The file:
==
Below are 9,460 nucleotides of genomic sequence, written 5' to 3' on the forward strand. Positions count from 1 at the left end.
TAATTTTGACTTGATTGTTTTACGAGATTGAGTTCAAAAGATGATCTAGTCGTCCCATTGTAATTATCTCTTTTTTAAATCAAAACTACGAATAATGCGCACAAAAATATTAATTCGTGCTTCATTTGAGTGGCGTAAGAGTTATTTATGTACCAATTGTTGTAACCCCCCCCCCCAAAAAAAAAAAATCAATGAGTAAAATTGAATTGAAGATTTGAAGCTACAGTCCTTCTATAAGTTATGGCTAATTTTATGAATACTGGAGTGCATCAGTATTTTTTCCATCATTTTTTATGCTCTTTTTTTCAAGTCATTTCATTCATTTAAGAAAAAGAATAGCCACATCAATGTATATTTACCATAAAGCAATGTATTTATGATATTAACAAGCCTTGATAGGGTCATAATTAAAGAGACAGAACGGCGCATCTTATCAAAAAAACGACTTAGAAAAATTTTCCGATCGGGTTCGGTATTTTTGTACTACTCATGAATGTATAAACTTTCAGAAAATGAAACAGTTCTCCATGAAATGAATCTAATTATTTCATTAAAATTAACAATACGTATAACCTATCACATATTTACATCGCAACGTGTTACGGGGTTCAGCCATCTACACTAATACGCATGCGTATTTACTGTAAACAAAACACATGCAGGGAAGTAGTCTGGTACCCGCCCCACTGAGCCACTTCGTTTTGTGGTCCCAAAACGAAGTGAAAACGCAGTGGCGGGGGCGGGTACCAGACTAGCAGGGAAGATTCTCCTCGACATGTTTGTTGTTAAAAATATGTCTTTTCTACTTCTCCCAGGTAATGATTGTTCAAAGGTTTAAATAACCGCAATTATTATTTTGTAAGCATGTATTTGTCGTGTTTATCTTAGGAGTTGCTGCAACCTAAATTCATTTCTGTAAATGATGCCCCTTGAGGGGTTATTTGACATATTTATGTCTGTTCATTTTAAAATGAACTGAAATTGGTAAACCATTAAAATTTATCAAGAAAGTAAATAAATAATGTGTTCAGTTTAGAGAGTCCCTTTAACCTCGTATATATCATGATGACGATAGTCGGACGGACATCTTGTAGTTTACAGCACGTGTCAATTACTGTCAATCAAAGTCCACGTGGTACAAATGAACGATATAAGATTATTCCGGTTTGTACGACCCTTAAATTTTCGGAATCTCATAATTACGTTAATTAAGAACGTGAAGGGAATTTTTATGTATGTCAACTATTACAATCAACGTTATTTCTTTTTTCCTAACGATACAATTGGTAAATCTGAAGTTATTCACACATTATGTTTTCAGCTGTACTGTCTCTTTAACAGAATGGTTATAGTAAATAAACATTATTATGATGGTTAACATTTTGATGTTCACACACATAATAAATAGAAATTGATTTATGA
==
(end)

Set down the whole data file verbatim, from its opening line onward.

Below are 9,460 nucleotides of genomic sequence, written 5' to 3' on the forward strand. Positions count from 1 at the left end.
TAATTTTGACTTGATTGTTTTACGAGATTGAGTTCAAAAGATGATCTAGTCGTCCCATTGTAATTATCTCTTTTTTAAATCAAAACTACGAATAATGCGCACAAAAATATTAATTCGTGCTTCATTTGAGTGGCGTAAGAGTTATTTATGTACCAATTGTTGTAACCCCCCCCCCCAAAAAAAAAAAATCAATGAGTAAAATTGAATTGAAGATTTGAAGCTACAGTCCTTCTATAAGTTATGGCTAATTTTATGAATACTGGAGTGCATCAGTATTTTTTCCATCATTTTTTATGCTCTTTTTTTCAAGTCATTTCATTCATTTAAGAAAAAGAATAGCCACATCAATGTATATTTACCATAAAGCAATGTATTTATGATATTAACAAGCCTTGATAGGGTCATAATTAAAGAGACAGAACGGCGCATCTTATCAAAAAAACGACTTAGAAAAATTTTCCGATCGGGTTCGGTATTTTTGTACTACTCATGAATGTATAAACTTTCAGAAAATGAAACAGTTCTCCATGAAATGAATCTAATTATTTCATTAAAATTAACAATACGTATAACCTATCACATATTTACATCGCAACGTGTTACGGGGTTCAGCCATCTACACTAATACGCATGCGTATTTACTGTAAACAAAACACATGCAGGGAAGTAGTCTGGTACCCGCCCCACTGAGCCACTTCGTTTTGTGGTCCCAAAACGAAGTGAAAACGCAGTGGCGGGGGCGGGTACCAGACTAGCAGGGAAGATTCTCCTCGACATGTTTGTTGTTAAAAATATGTCTTTTCTACTTCTCCCAGGTAATGATTGTTCAAAGGTTTAAATAACCGCAATTATTATTTTGTAAGCATGTATTTGTCGTGTTTATCTTAGGAGTTGCTGCAACCTAAATTCATTTCTGTAAATGATGCCCCTTGAGGGGTTATTTGACATATTTATGTCTGTTCATTTTAAAATGAACTGAAATTGGTAAACCATTAAAATTTATCAAGAAAGTAAATAAATAATGTGTTCAGTTTAGAGAGTCCCTTTAACCTCGTATATATCATGATGACGATAGTCGGACGGACATCTTGTAGTTTACAGCACGTGTCAATTACTGTCAATCAAAGTCCACGTGGTACAAATGAACGATATAAGATTATTCCGGTTTGTACGACCCTTAAATTTTCGGAATCTCATAATTACGTTAATTAAGAACGTGAAGGGAATTTTTATGTATGTCAACTATTACAATCAACGTTATTTCTTTTTTCCTAACGATACAATTGGTAAATCTGAAGTTATTCACACATTATGTTTTCAGCTGTACTGTCTCTTTAACAGAATGGTTATAGTAAATAAACATTATTATGATGGTTAACATTTTGATGTTCACACACATAATAAATAGAAATTGATTTATGA